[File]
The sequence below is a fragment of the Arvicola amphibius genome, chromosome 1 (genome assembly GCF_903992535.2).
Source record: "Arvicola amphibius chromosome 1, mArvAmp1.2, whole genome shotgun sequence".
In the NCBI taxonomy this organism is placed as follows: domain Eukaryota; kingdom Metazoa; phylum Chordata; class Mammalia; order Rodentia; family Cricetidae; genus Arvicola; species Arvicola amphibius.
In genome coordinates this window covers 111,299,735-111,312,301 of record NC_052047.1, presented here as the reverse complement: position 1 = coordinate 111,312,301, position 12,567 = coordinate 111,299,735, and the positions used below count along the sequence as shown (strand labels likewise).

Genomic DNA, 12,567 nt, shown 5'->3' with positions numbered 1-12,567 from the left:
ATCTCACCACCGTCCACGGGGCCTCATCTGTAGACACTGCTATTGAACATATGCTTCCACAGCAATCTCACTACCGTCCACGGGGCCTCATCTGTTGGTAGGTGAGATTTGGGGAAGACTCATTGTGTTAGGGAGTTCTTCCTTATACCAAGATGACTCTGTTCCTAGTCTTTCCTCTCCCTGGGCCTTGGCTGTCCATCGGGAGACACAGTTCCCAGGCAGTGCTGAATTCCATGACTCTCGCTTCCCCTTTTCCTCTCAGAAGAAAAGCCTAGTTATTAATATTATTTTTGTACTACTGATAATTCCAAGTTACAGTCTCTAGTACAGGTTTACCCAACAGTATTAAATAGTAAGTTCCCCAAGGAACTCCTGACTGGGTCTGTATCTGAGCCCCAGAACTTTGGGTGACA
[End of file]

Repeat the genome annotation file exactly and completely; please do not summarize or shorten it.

The sequence below is a fragment of the Arvicola amphibius genome, chromosome 1 (genome assembly GCF_903992535.2).
Source record: "Arvicola amphibius chromosome 1, mArvAmp1.2, whole genome shotgun sequence".
In the NCBI taxonomy this organism is placed as follows: domain Eukaryota; kingdom Metazoa; phylum Chordata; class Mammalia; order Rodentia; family Cricetidae; genus Arvicola; species Arvicola amphibius.
In genome coordinates this window covers 111,299,735-111,312,301 of record NC_052047.1, presented here as the reverse complement: position 1 = coordinate 111,312,301, position 12,567 = coordinate 111,299,735, and the positions used below count along the sequence as shown (strand labels likewise).

Genomic DNA, 12,567 nt, shown 5'->3' with positions numbered 1-12,567 from the left:
ATCTCACCACCGTCCACGGGGCCTCATCTGTAGACACTGCTATTGAACATATGCTTCCACAGCAATCTCACTACCGTCCACGGGGCCTCATCTGTTGGTAGGTGAGATTTGGGGAAGACTCATTGTGTTAGGGAGTTCTTCCTTATACCAAGATGACTCTGTTCCTAGTCTTTCCTCTCCCTGGGCCTTGGCTGTCCATCGGGAGACACAGTTCCCAGGCAGTGCTGAATTCCATGACTCTCGCTTCCCCTTTTCCTCTCAGAAGAAAAGCCTAGTTATTAATATTATTTTTGTACTACTGATAATTCCAAGTTACAGTCTCTAGTACAGGTTTACCCAACAGTATTAAATAGTAAGTTCCCCAAGGAACTCCTGACTGGGTCTGTATCTGAGCCCCAGAACTTTGGGTGACA